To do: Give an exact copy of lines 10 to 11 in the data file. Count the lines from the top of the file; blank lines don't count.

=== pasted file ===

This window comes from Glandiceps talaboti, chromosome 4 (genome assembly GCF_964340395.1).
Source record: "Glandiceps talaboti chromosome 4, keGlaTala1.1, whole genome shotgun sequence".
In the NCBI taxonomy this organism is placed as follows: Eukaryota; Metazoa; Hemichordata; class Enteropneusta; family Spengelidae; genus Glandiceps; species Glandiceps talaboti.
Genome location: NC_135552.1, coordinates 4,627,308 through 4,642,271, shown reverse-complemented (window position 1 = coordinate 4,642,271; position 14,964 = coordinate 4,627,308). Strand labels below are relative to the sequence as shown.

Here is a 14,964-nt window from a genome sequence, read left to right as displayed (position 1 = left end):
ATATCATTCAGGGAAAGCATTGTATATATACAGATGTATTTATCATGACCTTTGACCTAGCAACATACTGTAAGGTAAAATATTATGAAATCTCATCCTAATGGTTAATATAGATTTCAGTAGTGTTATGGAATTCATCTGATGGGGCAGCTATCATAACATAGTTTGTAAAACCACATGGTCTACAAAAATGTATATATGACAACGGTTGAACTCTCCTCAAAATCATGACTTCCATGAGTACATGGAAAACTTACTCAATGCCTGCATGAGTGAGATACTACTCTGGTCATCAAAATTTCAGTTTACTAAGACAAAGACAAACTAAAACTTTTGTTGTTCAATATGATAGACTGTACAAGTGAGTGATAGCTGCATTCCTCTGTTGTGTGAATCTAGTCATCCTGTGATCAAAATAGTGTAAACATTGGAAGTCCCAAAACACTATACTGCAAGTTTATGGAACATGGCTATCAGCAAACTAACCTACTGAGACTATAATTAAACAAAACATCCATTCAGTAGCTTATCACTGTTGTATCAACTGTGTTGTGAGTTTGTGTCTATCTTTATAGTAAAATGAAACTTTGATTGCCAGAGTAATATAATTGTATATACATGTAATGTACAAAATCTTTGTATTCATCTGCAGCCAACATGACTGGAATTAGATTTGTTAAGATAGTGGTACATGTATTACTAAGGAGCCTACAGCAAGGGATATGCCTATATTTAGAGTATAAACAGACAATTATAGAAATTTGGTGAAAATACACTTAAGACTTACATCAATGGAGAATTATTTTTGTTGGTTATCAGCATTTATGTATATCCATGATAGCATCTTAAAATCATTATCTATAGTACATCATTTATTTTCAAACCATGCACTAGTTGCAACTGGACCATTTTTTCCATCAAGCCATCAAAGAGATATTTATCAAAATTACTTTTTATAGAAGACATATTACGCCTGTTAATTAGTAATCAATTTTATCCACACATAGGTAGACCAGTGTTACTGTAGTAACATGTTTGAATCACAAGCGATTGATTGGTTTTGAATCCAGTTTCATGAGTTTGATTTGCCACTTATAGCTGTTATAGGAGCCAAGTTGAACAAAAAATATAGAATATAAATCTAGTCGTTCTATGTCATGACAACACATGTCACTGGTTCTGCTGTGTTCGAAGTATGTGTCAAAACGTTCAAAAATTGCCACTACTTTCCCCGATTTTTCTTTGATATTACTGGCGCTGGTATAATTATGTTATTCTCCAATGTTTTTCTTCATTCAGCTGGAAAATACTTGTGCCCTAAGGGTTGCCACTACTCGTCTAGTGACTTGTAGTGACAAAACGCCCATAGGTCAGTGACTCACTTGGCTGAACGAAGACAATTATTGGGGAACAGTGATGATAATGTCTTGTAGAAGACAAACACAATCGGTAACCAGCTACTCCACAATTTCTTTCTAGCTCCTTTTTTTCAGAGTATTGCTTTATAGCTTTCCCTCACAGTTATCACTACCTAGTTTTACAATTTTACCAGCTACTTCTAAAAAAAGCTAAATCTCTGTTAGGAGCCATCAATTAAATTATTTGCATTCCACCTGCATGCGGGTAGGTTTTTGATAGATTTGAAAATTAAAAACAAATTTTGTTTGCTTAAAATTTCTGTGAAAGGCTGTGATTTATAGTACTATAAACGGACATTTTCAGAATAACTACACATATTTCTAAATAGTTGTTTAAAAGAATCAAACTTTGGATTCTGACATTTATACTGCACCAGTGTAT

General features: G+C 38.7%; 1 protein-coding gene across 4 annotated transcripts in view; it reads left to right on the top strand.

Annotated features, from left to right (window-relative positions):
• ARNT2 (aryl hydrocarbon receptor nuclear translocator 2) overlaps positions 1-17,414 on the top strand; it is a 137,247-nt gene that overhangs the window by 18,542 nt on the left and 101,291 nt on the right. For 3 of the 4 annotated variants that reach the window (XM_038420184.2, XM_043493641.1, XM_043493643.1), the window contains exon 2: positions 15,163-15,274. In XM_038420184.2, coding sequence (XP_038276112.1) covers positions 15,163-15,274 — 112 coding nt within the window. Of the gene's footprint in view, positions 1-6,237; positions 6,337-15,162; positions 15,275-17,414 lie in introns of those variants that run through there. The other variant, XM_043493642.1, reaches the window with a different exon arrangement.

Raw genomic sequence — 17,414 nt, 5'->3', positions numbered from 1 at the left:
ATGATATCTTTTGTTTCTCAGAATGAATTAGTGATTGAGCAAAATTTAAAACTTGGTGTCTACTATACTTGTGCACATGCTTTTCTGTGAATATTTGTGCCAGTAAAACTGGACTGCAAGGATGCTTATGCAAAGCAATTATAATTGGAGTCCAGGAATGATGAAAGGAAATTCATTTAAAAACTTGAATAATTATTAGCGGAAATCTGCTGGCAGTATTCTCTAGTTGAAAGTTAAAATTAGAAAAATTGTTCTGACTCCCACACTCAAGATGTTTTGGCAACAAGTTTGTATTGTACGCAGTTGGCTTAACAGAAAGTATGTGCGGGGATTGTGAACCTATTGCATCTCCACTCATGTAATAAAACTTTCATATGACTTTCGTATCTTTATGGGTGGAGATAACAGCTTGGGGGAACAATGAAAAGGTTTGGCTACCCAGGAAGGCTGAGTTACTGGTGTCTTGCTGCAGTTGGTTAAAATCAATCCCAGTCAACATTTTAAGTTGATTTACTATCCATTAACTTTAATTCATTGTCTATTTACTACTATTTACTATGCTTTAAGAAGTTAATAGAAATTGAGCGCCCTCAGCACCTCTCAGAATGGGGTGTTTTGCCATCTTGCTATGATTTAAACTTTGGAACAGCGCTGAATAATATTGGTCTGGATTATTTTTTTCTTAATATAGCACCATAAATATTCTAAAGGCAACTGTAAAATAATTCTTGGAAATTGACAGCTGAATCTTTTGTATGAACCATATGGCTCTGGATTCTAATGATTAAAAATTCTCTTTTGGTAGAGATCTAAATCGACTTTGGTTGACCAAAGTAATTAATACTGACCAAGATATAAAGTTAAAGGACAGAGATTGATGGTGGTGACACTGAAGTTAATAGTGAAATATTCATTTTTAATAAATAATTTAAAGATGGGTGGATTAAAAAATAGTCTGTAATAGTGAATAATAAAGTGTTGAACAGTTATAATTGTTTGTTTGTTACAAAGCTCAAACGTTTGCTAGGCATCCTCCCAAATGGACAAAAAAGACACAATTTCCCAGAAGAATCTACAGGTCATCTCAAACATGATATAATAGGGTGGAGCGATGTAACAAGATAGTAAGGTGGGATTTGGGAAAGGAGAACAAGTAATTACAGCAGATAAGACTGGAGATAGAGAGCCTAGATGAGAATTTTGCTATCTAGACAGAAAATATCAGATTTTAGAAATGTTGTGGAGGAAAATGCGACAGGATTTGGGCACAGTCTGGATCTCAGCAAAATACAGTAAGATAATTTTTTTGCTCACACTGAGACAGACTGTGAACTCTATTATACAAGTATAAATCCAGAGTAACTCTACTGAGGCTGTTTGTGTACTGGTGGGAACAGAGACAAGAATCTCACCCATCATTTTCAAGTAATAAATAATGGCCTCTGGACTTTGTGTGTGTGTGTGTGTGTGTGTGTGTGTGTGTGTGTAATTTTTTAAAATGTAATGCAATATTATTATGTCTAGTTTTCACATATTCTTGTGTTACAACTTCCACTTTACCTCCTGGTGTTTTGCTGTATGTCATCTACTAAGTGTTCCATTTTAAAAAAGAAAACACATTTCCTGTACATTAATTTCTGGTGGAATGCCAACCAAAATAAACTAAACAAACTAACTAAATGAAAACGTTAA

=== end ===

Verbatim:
Raw genomic sequence — 17,414 nt, 5'->3', positions numbered from 1 at the left:
ATGATATCTTTTGTTTCTCAGAATGAATTAGTGATTGAGCAAAATTTAAAACTTGGTGTCTACTATACTTGTGCACATGCTTTTCTGTGAATATTTGTGCCAGTAAAACTGGACTGCAAGGATGCTTATGCAAAGCAATTATAATTGGAGTCCAGGAATGATGAAAGGAAATTCATTTAAAAACTTGAATAATTATTAGCGGAAATCTGCTGGCAGTATTCTCTAGTTGAAAGTTAAAATTAGAAAAATTGTTCTGACTCCCACACTCAAGATGTTTTGGCAACAAGTTTGTATTGTACGCAGTTGGCTTAACAGAAAGTATGTGCGGGGATTGTGAACCTATTGCATCTCCACTCATGTAATAAAACTTTCATATGACTTTCGTATCTTTATGGGTGGAGATAACAGCTTGGGGGAACAATGAAAAGGTTTGGCTACCCAGGAAGGCTGAGTTACTGGTGTCTTGCTGCAGTTGGTTAAAATCAATCCCAGTCAACATTTTAAGTTGATTTACTATCCATTAACTTTAATTCATTGTCTATTTACTACTATTTACTATGCTTTAAGAAGTTAATAGAAATTGAGCGCCCTCAGCACCTCTCAGAATGGGGTGTTTTGCCATCTTGCTATGATTTAAACTTTGGAACAGCGCTGAATAATATTGGTCTGGATTATTTTTTTCTTAATATAGCACCATAAATATTCTAAAGGCAACTGTAAAATAATTCTTGGAAATTGACAGCTGAATCTTTTGTATGAACCATATGGCTCTGGATTCTAATGATTAAAAATTCTCTTTTGGTAGAGATCTAAATCGACTTTGGTTGACCAAAGTAATTAATACTGACCAAGATATAAAGTTAAAGGACAGAGATTGATGGTGGTGACACTGAAGTTAATAGTGAAATATTCATTTTTAATAAATAATTTAAAGATGGGTGGATTAAAAAATAGTCTGTAATAGTGAATAATAAAGTGTTGAACAGTTATAATTGTTTGTTTGTTACAAAGCTCAAACGTTTGCTAGGCATCCTCCCAAATGGACAAAAAAGACACAATTTCCCAGAAGAATCTACAGGTCATCTCAAACATGATATAATAGGGTGGAGCGATGTAACAAGATAGTAAGGTGGGATTTGGGAAAGGAGAACAAGTAATTACAGCAGATAAGACTGGAGATAGAGAGCCTAGATGAGAATTTTGCTATCTAGACAGAAAATATCAGATTTTAGAAATGTTGTGGAGGAAAATGCGACAGGATTTGGGCACAGTCTGGATCTCAGCAAAATACAGTAAGATAATTTTTTTGCTCACACTGAGACAGACTGTGAACTCTATTATACAAGTATAAATCCAGAGTAACTCTACTGAGGCTGTTTGTGTACTGGTGGGAACAGAGACAAGAATCTCACCCATCATTTTCAAGTAATAAATAATGGCCTCTGGACTTTGTGTGTGTGTGTGTGTGTGTGTGTGTGTGTGTGTGTAATTTTTTAAAATGTAATGCAATATTATTATGTCTAGTTTTCACATATTCTTGTGTTACAACTTCCACTTTACCTCCTGGTGTTTTGCTGTATGTCATCTACTAAGTGTTCCATTTTAAAAAAGAAAACACATTTCCTGTACATTAATTTCTGGTGGAATGCCAACCAAAATAAACTAAACAAACTAACTAAATGAAAACGTTAA